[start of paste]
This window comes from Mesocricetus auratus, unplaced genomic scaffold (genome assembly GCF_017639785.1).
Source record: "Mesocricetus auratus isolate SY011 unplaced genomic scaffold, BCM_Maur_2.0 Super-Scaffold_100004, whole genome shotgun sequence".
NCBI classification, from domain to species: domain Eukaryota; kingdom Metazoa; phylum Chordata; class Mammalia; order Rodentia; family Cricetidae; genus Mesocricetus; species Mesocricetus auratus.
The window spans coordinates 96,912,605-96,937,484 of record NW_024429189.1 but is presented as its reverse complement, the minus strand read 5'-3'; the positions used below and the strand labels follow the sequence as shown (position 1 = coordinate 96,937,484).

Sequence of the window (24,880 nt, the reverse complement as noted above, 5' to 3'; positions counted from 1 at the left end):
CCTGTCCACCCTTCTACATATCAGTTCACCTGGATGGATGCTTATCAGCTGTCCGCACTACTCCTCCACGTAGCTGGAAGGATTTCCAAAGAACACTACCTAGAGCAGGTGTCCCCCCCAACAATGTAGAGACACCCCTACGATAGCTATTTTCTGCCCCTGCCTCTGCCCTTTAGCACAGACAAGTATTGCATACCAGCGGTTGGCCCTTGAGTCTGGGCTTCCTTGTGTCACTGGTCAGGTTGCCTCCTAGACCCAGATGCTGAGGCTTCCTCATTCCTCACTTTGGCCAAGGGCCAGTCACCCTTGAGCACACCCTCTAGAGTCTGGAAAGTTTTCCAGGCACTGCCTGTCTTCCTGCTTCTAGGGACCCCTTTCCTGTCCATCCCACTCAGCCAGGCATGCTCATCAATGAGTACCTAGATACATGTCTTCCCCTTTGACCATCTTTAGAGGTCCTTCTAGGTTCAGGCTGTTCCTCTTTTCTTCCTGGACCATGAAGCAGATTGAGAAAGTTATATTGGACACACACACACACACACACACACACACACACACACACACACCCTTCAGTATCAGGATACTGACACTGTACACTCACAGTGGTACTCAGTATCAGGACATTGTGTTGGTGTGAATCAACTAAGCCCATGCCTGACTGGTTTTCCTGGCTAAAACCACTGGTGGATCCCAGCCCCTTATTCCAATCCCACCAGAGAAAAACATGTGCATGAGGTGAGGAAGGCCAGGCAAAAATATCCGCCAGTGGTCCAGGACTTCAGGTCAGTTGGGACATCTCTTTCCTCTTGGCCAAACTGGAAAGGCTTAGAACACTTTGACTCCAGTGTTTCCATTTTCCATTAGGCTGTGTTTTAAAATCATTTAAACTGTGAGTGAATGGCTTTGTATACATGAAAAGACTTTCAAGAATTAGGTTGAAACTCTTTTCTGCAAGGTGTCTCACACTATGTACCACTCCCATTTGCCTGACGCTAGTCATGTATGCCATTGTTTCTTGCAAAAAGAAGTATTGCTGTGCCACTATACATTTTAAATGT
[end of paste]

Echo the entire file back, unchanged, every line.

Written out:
This window comes from Mesocricetus auratus, unplaced genomic scaffold (genome assembly GCF_017639785.1).
Source record: "Mesocricetus auratus isolate SY011 unplaced genomic scaffold, BCM_Maur_2.0 Super-Scaffold_100004, whole genome shotgun sequence".
NCBI classification, from domain to species: domain Eukaryota; kingdom Metazoa; phylum Chordata; class Mammalia; order Rodentia; family Cricetidae; genus Mesocricetus; species Mesocricetus auratus.
The window spans coordinates 96,912,605-96,937,484 of record NW_024429189.1 but is presented as its reverse complement, the minus strand read 5'-3'; the positions used below and the strand labels follow the sequence as shown (position 1 = coordinate 96,937,484).

Sequence of the window (24,880 nt, the reverse complement as noted above, 5' to 3'; positions counted from 1 at the left end):
CCTGTCCACCCTTCTACATATCAGTTCACCTGGATGGATGCTTATCAGCTGTCCGCACTACTCCTCCACGTAGCTGGAAGGATTTCCAAAGAACACTACCTAGAGCAGGTGTCCCCCCCAACAATGTAGAGACACCCCTACGATAGCTATTTTCTGCCCCTGCCTCTGCCCTTTAGCACAGACAAGTATTGCATACCAGCGGTTGGCCCTTGAGTCTGGGCTTCCTTGTGTCACTGGTCAGGTTGCCTCCTAGACCCAGATGCTGAGGCTTCCTCATTCCTCACTTTGGCCAAGGGCCAGTCACCCTTGAGCACACCCTCTAGAGTCTGGAAAGTTTTCCAGGCACTGCCTGTCTTCCTGCTTCTAGGGACCCCTTTCCTGTCCATCCCACTCAGCCAGGCATGCTCATCAATGAGTACCTAGATACATGTCTTCCCCTTTGACCATCTTTAGAGGTCCTTCTAGGTTCAGGCTGTTCCTCTTTTCTTCCTGGACCATGAAGCAGATTGAGAAAGTTATATTGGACACACACACACACACACACACACACACACACACACACACACCCTTCAGTATCAGGATACTGACACTGTACACTCACAGTGGTACTCAGTATCAGGACATTGTGTTGGTGTGAATCAACTAAGCCCATGCCTGACTGGTTTTCCTGGCTAAAACCACTGGTGGATCCCAGCCCCTTATTCCAATCCCACCAGAGAAAAACATGTGCATGAGGTGAGGAAGGCCAGGCAAAAATATCCGCCAGTGGTCCAGGACTTCAGGTCAGTTGGGACATCTCTTTCCTCTTGGCCAAACTGGAAAGGCTTAGAACACTTTGACTCCAGTGTTTCCATTTTCCATTAGGCTGTGTTTTAAAATCATTTAAACTGTGAGTGAATGGCTTTGTATACATGAAAAGACTTTCAAGAATTAGGTTGAAACTCTTTTCTGCAAGGTGTCTCACACTATGTACCACTCCCATTTGCCTGACGCTAGTCATGTATGCCATTGTTTCTTGCAAAAAGAAGTATTGCTGTGCCACTATACATTTTAAATGT